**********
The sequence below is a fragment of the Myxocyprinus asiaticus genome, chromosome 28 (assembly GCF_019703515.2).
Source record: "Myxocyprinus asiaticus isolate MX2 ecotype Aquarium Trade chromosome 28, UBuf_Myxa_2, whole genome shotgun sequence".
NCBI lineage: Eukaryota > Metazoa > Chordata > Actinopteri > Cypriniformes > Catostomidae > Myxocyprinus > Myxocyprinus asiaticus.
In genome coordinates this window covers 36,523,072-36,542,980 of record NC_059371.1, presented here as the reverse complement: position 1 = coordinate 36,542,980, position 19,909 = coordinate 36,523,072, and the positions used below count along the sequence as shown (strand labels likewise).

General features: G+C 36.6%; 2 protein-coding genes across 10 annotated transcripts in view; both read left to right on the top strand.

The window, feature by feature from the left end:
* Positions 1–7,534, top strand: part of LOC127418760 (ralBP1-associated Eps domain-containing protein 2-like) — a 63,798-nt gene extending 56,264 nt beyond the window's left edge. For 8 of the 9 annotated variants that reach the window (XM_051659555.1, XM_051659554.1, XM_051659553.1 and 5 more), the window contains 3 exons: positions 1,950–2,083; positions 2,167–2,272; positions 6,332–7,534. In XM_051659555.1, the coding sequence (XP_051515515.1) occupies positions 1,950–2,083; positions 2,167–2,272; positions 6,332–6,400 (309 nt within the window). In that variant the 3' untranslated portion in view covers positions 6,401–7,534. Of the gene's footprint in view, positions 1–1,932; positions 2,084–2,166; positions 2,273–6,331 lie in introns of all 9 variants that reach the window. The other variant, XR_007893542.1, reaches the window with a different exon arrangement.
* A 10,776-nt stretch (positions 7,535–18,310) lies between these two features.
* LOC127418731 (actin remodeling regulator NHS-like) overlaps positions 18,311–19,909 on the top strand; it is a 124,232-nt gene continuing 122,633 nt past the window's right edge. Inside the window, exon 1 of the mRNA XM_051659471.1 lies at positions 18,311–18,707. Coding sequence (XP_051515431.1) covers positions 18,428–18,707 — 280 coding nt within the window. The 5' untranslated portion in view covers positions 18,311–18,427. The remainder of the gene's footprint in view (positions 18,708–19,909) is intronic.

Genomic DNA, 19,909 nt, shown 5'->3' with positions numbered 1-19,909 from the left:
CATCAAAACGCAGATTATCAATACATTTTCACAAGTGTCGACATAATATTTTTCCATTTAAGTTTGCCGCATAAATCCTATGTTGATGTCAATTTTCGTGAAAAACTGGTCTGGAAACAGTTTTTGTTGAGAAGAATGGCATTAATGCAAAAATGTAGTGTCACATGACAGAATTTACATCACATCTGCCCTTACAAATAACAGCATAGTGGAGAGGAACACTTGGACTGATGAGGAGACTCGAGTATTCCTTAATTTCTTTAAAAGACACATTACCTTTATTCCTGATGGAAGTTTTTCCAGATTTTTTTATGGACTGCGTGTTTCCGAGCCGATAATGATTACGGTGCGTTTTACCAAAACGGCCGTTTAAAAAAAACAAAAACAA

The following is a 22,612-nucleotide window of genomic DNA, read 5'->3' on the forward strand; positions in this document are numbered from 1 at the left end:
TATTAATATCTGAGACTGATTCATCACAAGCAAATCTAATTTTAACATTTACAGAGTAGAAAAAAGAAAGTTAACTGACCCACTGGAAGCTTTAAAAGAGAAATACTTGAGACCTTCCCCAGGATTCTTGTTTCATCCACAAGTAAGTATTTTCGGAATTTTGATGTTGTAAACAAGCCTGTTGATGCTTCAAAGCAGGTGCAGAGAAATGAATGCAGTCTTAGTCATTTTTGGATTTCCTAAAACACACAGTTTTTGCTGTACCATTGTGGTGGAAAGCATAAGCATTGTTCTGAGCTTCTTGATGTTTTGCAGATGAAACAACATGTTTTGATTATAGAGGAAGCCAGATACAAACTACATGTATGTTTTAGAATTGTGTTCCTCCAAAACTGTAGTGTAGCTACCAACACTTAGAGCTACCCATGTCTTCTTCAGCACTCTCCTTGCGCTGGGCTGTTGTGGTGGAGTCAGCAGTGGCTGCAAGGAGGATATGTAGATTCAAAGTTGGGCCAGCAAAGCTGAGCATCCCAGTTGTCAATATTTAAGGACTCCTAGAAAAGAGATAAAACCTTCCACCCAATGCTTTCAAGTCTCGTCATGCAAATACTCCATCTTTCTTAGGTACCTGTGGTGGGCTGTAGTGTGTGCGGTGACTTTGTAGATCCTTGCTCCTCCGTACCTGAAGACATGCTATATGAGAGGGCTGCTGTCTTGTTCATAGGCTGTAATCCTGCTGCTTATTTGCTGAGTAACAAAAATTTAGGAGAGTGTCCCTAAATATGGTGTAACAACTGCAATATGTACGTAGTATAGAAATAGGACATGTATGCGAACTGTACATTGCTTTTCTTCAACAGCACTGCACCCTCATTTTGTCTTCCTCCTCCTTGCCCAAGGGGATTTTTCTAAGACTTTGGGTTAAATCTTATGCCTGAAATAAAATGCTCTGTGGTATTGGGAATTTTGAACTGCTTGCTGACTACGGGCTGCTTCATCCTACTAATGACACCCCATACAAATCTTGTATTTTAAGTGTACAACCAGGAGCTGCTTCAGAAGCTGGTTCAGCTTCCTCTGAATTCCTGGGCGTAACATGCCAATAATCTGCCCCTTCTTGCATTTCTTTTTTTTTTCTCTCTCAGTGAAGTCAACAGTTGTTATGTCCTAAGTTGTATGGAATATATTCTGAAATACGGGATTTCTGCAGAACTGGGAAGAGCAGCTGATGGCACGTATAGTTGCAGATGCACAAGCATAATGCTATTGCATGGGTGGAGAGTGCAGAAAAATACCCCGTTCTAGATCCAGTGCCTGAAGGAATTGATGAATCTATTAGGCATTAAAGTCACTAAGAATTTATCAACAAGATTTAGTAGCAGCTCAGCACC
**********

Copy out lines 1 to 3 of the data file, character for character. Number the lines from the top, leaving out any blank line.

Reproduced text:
The sequence below is a fragment of the Myxocyprinus asiaticus genome, chromosome 28 (assembly GCF_019703515.2).
Source record: "Myxocyprinus asiaticus isolate MX2 ecotype Aquarium Trade chromosome 28, UBuf_Myxa_2, whole genome shotgun sequence".
NCBI lineage: Eukaryota > Metazoa > Chordata > Actinopteri > Cypriniformes > Catostomidae > Myxocyprinus > Myxocyprinus asiaticus.